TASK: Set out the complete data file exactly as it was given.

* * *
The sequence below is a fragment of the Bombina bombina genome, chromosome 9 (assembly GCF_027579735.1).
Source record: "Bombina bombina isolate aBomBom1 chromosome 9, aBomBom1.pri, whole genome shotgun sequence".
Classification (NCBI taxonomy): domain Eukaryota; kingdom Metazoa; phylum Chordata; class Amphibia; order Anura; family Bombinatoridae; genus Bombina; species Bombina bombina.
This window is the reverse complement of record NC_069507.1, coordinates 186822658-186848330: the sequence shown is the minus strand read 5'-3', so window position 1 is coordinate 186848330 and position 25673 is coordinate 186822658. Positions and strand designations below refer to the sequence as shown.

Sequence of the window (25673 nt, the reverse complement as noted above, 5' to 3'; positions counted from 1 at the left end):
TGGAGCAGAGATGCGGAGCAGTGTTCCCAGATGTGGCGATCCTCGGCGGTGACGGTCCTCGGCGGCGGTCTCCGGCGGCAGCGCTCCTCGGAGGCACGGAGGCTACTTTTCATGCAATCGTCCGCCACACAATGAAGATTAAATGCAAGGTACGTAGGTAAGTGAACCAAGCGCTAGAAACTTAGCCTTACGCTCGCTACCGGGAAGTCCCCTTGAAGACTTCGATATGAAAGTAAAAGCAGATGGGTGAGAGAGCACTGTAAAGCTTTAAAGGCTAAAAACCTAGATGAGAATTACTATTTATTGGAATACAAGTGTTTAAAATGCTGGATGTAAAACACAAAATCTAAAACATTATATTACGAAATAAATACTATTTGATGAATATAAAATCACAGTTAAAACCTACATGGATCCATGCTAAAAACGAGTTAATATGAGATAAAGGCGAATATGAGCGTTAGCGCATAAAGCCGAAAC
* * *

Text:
The sequence below is a fragment of the Bombina bombina genome, chromosome 9 (assembly GCF_027579735.1).
Source record: "Bombina bombina isolate aBomBom1 chromosome 9, aBomBom1.pri, whole genome shotgun sequence".
Classification (NCBI taxonomy): domain Eukaryota; kingdom Metazoa; phylum Chordata; class Amphibia; order Anura; family Bombinatoridae; genus Bombina; species Bombina bombina.
This window is the reverse complement of record NC_069507.1, coordinates 186822658-186848330: the sequence shown is the minus strand read 5'-3', so window position 1 is coordinate 186848330 and position 25673 is coordinate 186822658. Positions and strand designations below refer to the sequence as shown.

Sequence of the window (25673 nt, the reverse complement as noted above, 5' to 3'; positions counted from 1 at the left end):
TGGAGCAGAGATGCGGAGCAGTGTTCCCAGATGTGGCGATCCTCGGCGGTGACGGTCCTCGGCGGCGGTCTCCGGCGGCAGCGCTCCTCGGAGGCACGGAGGCTACTTTTCATGCAATCGTCCGCCACACAATGAAGATTAAATGCAAGGTACGTAGGTAAGTGAACCAAGCGCTAGAAACTTAGCCTTACGCTCGCTACCGGGAAGTCCCCTTGAAGACTTCGATATGAAAGTAAAAGCAGATGGGTGAGAGAGCACTGTAAAGCTTTAAAGGCTAAAAACCTAGATGAGAATTACTATTTATTGGAATACAAGTGTTTAAAATGCTGGATGTAAAACACAAAATCTAAAACATTATATTACGAAATAAATACTATTTGATGAATATAAAATCACAGTTAAAACCTACATGGATCCATGCTAAAAACGAGTTAATATGAGATAAAGGCGAATATGAGCGTTAGCGCATAAAGCCGAAAC